It's just a missions committee meeting. As much as I love them, it isn't the end of the world. And it was a revealing reminder of how quickly I turn to discontentment and frustration. God is good. And He is sovereign, over all things, even the small things. And that calls for praise and joy in all things.

Saturday, December 8, 2012

Weekend Links 12/8

Sorrowful Yet Always Rejoicing - Beautiful testimony. "So though I have experienced various trials, my hope is in Christ. I rejoice during these trials in my living hope, knowing that nothing — no great trial, no pain or sorrow, and noone — shall separate me from the love of God."

Why Don't We Call It a Royal Fetus? - Insightful. "What is the difference between this 'royal baby' and the unborn child in the womb of a mother in the waiting room of an abortion clinic? There’s no intrinsic difference in terms of their humanity. The only difference is that one is wanted and the other is not."

The Counter-Intuitive Calvin - Great article from Tim Keller that made me want to read Calvin's if I can only find a copy that I don't have to pay for...

The Dangers of Being Crazy Busy - First part in a series from Kevin DeYoung. I have seen the affects of this in my own life. "When we are crazy busy we put our souls at risk. The challenge is not merely to make a few bad habits go away. The challenge is not to let our spiritual lives slip away. The dangers are serious, and they are growing. And few of us are as safe as we seem."

Friday, December 7, 2012

Five Things Friday

1. You know what one of my favorite moments is? When it's really cold outside and you climb inside your car that's toasty warm from the sun. One of life's small joys.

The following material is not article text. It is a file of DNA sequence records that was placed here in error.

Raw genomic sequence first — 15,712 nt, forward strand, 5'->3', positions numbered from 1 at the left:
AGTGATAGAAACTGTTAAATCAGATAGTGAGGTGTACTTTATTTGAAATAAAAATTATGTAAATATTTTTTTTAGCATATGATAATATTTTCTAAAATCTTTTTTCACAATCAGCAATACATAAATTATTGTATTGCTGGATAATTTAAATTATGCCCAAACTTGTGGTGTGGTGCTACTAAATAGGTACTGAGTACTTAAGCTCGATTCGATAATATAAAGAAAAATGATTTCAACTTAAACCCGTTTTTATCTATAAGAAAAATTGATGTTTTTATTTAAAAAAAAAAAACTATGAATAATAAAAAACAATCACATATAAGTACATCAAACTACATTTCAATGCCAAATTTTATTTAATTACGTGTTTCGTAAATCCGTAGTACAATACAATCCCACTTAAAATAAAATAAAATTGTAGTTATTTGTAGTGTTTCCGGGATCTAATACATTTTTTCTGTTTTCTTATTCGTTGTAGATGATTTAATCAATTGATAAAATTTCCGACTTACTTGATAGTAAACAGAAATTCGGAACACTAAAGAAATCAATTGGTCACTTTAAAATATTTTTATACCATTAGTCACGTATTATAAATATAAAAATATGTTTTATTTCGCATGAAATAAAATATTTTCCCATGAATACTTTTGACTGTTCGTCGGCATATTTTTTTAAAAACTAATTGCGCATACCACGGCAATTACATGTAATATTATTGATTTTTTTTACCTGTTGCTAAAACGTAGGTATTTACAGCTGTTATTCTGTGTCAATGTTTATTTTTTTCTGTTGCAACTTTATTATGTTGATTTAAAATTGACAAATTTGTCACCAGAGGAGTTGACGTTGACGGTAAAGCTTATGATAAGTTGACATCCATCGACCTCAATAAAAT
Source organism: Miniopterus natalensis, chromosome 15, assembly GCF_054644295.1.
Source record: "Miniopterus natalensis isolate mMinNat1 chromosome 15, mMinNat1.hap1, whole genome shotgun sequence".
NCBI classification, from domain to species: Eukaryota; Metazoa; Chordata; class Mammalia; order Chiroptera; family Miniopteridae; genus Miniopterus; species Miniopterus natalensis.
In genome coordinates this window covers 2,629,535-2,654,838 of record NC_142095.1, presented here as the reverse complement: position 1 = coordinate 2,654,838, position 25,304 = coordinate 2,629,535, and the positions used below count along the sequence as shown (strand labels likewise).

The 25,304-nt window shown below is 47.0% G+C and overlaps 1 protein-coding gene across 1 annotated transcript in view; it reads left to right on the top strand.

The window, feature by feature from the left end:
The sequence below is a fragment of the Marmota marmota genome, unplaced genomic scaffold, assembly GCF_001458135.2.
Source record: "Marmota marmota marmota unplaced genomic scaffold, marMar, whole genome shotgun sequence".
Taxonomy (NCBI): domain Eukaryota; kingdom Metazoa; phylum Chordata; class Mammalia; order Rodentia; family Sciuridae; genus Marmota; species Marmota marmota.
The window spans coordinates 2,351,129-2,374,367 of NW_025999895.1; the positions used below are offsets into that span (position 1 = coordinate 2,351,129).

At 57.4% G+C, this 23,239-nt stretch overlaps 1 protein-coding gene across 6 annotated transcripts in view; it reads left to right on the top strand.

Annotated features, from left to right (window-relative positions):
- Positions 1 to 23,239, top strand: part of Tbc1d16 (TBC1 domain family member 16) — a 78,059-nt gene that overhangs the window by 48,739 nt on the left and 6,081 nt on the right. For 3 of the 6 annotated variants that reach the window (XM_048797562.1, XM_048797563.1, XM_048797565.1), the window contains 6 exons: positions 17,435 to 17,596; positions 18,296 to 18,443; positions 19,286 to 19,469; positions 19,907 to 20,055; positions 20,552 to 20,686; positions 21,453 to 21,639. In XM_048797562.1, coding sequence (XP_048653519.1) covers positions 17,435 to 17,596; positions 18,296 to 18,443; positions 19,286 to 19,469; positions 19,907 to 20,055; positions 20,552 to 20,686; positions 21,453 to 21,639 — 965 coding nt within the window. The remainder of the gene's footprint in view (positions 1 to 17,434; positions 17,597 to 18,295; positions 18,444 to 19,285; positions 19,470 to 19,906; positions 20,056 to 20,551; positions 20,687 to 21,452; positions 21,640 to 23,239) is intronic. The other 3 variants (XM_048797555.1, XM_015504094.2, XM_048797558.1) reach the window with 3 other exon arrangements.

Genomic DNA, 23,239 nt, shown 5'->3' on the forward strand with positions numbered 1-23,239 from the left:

2. I am officially (Lord-willing, of course) returning to Thailand in May of 2013! I am so excited to see what the Lord is going to do.

3. Two weeks of vacation is not very much. This has definitely been the biggest shocker as I have transitioned into adult life. Not my favorite part of working full-time, let me tell you that!

4. The Hobbit (well part 1) comes out this Thursday night! That has been one of my favorite books for a long time, and I am very much looking forward to seeing the movies.

5. I have been reading through some of John Piper's short biographies of different missionaries and defenders of the faith, and I was reminded again this week of how thankful I am that the Lord preserved the testimonies of His saints to encourage us.

Thursday, December 6, 2012

Redeeming the Time

Sorry for the quiet week. There have just been other activities that have taken precedent over blogging this week, and I'm quite alright with that arrangement.

After reading this article from Desiring God last week about making the most of my commute, I decided to work on memorizing some of 1 Peter 1 while I was driving to and from work each day. Memorization has always been an activity that has blessed me greatly, but I am terrible at setting aside focused time to actually do it. So I loaded an audio version of 1 Peter 1 onto my iPod and began Monday morning.